Many people trying to lose weight struggle with compulsive eating, grazing, and out-of-control nighttime eating.
I’ve been there myself. I understand how painful it is to have a goal of losing weight, wanting to make daily progress, but then finding yourself undoing all of your progress and hard work at night.
There are often two reasons people struggle with the problem of compulsive night eating:
1.) Lacking good foundational eating behaviors. Foundational eating behaviors are daily routines like eating regularly and prioritizing sitting down and eating off of a plate. They can include making sure your calories and macronutrients goals are covered, such as getting in enough fiber and protein.
In our hectic lives, we are on the go so much it’s easy to skip a meal or not have the right types of foods easily available (foods that actually satiate your hunger). When we skip meals or don’t eat things that support our goals, we, not unsurprisingly, often turn to some form of compensatory eating later.
Dr. Yoni Freedhoff extensively covers the concept of compensatory eating in his book The Diet Fix, which I have frequently mentioned on the Half Size Me show. I would encourage you to read this book to help yourself establish some good eating foundations.
2.) A negative relationship with treats and fun food. You may think you need to be strict with food while on a diet. You might even believe you shouldn’t have any fun foods, so you wind up being at one extreme or the other.
Either you want to lose weight and force yourself to eat healthy food all the time, or you decide to give up losing weight and eat all the foods you want, without any self-regulation.
But what if you could reject these two extremes? What would happen if you learned to find a balance between eating treats and nutritious, filling foods?
When you tell yourself “forget it—I don’t care about weight loss and I’ll just eat all the food I want,” you create a cycle of beliefs and judgments about your actions.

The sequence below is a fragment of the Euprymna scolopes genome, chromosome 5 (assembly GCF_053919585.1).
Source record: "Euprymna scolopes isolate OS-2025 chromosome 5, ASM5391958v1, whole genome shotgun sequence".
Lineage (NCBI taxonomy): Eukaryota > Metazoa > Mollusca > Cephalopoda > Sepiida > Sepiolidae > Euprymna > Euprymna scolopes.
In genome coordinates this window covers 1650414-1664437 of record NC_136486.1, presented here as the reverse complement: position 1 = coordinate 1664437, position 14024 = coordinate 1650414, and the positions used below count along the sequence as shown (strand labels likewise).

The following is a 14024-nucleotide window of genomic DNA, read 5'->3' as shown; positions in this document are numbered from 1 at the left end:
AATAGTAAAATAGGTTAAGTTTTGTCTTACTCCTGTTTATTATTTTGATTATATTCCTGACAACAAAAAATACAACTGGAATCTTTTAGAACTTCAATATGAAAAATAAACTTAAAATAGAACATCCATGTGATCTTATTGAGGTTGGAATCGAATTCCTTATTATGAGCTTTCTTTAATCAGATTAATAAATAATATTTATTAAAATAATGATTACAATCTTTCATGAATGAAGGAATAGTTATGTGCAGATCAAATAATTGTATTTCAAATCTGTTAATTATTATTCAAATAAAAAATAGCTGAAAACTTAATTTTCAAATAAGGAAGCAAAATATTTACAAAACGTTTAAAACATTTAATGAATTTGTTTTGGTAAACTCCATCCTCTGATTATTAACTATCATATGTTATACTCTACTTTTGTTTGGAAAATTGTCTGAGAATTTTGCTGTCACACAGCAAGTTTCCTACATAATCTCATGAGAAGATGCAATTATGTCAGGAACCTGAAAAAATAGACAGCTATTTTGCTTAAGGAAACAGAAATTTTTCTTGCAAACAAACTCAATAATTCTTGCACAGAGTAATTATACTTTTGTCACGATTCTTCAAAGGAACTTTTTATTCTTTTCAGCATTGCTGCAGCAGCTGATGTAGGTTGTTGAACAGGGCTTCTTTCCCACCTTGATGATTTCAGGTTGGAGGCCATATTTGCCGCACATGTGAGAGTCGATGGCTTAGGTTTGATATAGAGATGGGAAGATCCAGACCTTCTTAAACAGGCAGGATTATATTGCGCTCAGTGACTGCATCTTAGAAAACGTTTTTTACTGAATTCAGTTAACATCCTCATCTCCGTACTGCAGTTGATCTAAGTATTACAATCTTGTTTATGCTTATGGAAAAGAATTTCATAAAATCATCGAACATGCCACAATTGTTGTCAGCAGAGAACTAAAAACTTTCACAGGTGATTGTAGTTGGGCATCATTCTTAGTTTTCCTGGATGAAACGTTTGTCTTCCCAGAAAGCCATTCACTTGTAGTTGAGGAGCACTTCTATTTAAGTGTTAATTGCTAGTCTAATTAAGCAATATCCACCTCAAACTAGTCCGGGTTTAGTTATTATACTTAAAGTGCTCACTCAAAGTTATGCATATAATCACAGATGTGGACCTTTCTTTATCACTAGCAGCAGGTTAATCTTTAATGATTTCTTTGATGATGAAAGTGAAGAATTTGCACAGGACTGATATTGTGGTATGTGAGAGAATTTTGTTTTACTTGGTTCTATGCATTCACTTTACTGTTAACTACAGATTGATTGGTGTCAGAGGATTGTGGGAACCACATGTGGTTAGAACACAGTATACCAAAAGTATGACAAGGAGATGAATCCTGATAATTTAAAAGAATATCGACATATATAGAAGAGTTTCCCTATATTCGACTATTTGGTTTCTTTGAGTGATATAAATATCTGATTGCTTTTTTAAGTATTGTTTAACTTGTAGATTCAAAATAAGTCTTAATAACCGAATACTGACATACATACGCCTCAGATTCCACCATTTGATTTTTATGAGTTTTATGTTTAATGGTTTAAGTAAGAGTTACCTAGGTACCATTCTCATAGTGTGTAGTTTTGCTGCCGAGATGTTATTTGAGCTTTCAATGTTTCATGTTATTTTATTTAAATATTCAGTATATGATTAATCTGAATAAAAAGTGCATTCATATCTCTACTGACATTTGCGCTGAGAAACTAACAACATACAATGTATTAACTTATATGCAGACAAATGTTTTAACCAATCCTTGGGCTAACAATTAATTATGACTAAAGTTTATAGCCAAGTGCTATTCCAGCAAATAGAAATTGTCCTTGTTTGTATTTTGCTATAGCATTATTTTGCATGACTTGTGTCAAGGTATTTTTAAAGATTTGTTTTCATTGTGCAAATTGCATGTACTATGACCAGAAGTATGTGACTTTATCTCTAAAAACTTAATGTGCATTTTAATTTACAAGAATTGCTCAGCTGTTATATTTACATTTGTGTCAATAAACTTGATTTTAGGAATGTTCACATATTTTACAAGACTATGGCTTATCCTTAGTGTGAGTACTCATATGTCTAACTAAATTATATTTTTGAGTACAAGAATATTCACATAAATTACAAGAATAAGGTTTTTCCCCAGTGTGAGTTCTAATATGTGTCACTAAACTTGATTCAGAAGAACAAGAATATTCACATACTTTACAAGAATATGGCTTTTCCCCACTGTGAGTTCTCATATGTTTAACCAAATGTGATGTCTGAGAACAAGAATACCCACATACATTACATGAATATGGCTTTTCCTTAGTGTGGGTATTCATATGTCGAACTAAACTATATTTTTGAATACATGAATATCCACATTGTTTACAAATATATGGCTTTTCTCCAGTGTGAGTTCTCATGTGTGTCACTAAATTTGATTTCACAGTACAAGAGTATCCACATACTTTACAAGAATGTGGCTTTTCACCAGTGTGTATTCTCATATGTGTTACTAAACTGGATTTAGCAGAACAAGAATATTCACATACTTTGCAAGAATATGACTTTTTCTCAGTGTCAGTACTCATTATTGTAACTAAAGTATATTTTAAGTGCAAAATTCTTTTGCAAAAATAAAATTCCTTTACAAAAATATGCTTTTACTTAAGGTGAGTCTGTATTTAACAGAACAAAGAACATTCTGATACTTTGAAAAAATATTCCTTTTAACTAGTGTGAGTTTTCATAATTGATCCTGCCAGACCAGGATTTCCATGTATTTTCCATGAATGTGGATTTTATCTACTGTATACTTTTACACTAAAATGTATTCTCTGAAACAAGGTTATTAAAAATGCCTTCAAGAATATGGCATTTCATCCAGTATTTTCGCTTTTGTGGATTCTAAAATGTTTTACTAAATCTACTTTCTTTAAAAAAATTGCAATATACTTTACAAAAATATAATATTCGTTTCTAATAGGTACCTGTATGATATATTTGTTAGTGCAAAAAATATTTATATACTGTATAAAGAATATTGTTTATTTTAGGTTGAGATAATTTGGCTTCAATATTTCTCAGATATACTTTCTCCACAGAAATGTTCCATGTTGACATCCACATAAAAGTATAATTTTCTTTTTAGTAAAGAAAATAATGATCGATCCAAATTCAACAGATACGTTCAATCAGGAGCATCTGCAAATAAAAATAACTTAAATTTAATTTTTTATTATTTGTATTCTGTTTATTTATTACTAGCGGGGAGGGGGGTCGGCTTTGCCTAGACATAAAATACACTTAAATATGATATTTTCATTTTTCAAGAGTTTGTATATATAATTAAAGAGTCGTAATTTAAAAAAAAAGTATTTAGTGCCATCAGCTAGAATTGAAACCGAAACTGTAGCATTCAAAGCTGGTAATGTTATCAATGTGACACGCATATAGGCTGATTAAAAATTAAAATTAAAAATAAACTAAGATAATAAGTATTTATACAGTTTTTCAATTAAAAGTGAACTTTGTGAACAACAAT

This struggle happens with nighttime eating: you have a small treat and feel you’ve done something wrong. Then you give yourself permission to continue eating more treats. You might tell yourself, “I messed up today and will start over tomorrow.” However, you won’t really start over because you spiral back into the same cycle again and again and again.
This cycle is what keeps you stuck. Instead of learning how to balance fun food with nutritious food, you keep fun foods out of your life when trying to lose weight. That is until you cave in and give up.
How might this pattern change if you planned to eat certain treats every day? What if you gave yourself permission to have a treat?
What I learned was that as long as I thought certain foods were forbidden or “bad”, I’d eventually eat them. Then I’d feel bad about myself, but I wouldn’t stop.
This belief cycle was not helping me.
This process helped change my relationship with treats over time. Eventually I realized I wasn’t eating treats all day long, like I used to. Just like I don’t spend money on fun purchases all day long, I couldn’t spend my calories on fun food all the time. But that didn’t mean I could “never” enjoy treats either.
To me, the cycle of making certain foods “off limits” and then eating out of control was, in fact, a type of prison. And I couldn’t figure out how to pull myself out. I asked myself, “How can I be so prepared—have all my food planned and prepared—then feel so out of control later on in the day?”
I slowly climbed out of this cycle by establishing healthy boundaries for myself.
I had to learn how to balance treats while losing weight. And now, I do it while maintaining my weight loss.
I found I was much more successful at reaching my goals when I allowed myself to have treats every day. I had established healthy boundaries around my eating. I gave myself permission to eat treats and a time frame within which to eat them.
If this is something you struggle with too, then I want to help you do it with my Escape the Food Prison coaching cast.
In Escape the Food Prison, I will walk you through the process of creating the healthy food foundations and learning the process of delayed gratification so you can also stop this cycle.
If you’d like to hear me discussing this coaching cast and more about nighttime and compulsive eating, please listen to Half Size Me: Ask Coach Heather Session 40: Getting Control Over Nighttime and Compulsive Eating.
I’m looking forward to going on this journey with you and really working on helping you find the balance you need to reach your goals.